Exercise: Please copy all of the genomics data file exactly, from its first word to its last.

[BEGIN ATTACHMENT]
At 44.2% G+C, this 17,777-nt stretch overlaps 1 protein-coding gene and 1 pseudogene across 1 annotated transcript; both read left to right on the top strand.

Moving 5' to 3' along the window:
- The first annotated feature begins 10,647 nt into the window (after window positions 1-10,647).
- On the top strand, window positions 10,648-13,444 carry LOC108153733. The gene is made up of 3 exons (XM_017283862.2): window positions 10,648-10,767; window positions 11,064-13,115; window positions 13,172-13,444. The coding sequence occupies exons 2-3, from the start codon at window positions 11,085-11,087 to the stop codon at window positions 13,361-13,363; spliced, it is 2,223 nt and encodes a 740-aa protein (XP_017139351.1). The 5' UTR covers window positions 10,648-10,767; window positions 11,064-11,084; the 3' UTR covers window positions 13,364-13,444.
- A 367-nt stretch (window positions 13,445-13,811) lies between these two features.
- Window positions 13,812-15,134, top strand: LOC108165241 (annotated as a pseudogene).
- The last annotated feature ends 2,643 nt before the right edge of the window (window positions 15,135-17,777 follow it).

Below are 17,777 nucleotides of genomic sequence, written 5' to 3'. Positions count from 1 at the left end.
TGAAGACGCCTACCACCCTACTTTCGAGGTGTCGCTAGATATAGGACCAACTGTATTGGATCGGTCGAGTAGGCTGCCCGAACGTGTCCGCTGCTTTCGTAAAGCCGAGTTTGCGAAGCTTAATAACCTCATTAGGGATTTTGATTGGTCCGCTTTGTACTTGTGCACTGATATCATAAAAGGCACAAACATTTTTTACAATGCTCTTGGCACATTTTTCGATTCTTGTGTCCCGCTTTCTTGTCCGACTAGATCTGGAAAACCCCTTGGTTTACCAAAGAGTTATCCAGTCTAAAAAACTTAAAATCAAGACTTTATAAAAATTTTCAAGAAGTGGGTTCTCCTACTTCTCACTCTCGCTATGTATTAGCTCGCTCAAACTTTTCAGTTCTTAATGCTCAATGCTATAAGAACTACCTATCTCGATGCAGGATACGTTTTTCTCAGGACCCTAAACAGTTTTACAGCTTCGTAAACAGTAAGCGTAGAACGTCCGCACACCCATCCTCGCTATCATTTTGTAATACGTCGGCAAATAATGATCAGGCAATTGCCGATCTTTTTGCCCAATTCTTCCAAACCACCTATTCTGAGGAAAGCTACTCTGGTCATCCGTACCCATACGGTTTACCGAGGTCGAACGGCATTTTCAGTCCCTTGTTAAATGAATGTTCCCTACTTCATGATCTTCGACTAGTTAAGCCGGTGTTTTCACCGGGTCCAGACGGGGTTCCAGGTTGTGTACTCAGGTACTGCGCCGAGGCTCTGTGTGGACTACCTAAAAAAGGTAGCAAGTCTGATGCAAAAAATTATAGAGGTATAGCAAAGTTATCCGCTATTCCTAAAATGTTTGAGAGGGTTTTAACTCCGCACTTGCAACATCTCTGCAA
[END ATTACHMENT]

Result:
At 44.2% G+C, this 17,777-nt stretch overlaps 1 protein-coding gene and 1 pseudogene across 1 annotated transcript; both read left to right on the top strand.

Moving 5' to 3' along the window:
- The first annotated feature begins 10,647 nt into the window (after window positions 1-10,647).
- On the top strand, window positions 10,648-13,444 carry LOC108153733. The gene is made up of 3 exons (XM_017283862.2): window positions 10,648-10,767; window positions 11,064-13,115; window positions 13,172-13,444. The coding sequence occupies exons 2-3, from the start codon at window positions 11,085-11,087 to the stop codon at window positions 13,361-13,363; spliced, it is 2,223 nt and encodes a 740-aa protein (XP_017139351.1). The 5' UTR covers window positions 10,648-10,767; window positions 11,064-11,084; the 3' UTR covers window positions 13,364-13,444.
- A 367-nt stretch (window positions 13,445-13,811) lies between these two features.
- Window positions 13,812-15,134, top strand: LOC108165241 (annotated as a pseudogene).
- The last annotated feature ends 2,643 nt before the right edge of the window (window positions 15,135-17,777 follow it).

Below are 17,777 nucleotides of genomic sequence, written 5' to 3'. Positions count from 1 at the left end.
TGAAGACGCCTACCACCCTACTTTCGAGGTGTCGCTAGATATAGGACCAACTGTATTGGATCGGTCGAGTAGGCTGCCCGAACGTGTCCGCTGCTTTCGTAAAGCCGAGTTTGCGAAGCTTAATAACCTCATTAGGGATTTTGATTGGTCCGCTTTGTACTTGTGCACTGATATCATAAAAGGCACAAACATTTTTTACAATGCTCTTGGCACATTTTTCGATTCTTGTGTCCCGCTTTCTTGTCCGACTAGATCTGGAAAACCCCTTGGTTTACCAAAGAGTTATCCAGTCTAAAAAACTTAAAATCAAGACTTTATAAAAATTTTCAAGAAGTGGGTTCTCCTACTTCTCACTCTCGCTATGTATTAGCTCGCTCAAACTTTTCAGTTCTTAATGCTCAATGCTATAAGAACTACCTATCTCGATGCAGGATACGTTTTTCTCAGGACCCTAAACAGTTTTACAGCTTCGTAAACAGTAAGCGTAGAACGTCCGCACACCCATCCTCGCTATCATTTTGTAATACGTCGGCAAATAATGATCAGGCAATTGCCGATCTTTTTGCCCAATTCTTCCAAACCACCTATTCTGAGGAAAGCTACTCTGGTCATCCGTACCCATACGGTTTACCGAGGTCGAACGGCATTTTCAGTCCCTTGTTAAATGAATGTTCCCTACTTCATGATCTTCGACTAGTTAAGCCGGTGTTTTCACCGGGTCCAGACGGGGTTCCAGGTTGTGTACTCAGGTACTGCGCCGAGGCTCTGTGTGGACTACCTAAAAAAGGTAGCAAGTCTGATGCAAAAAATTATAGAGGTATAGCAAAGTTATCCGCTATTCCTAAAATGTTTGAGAGGGTTTTAACTCCGCACTTGCAACATCTCTGCAA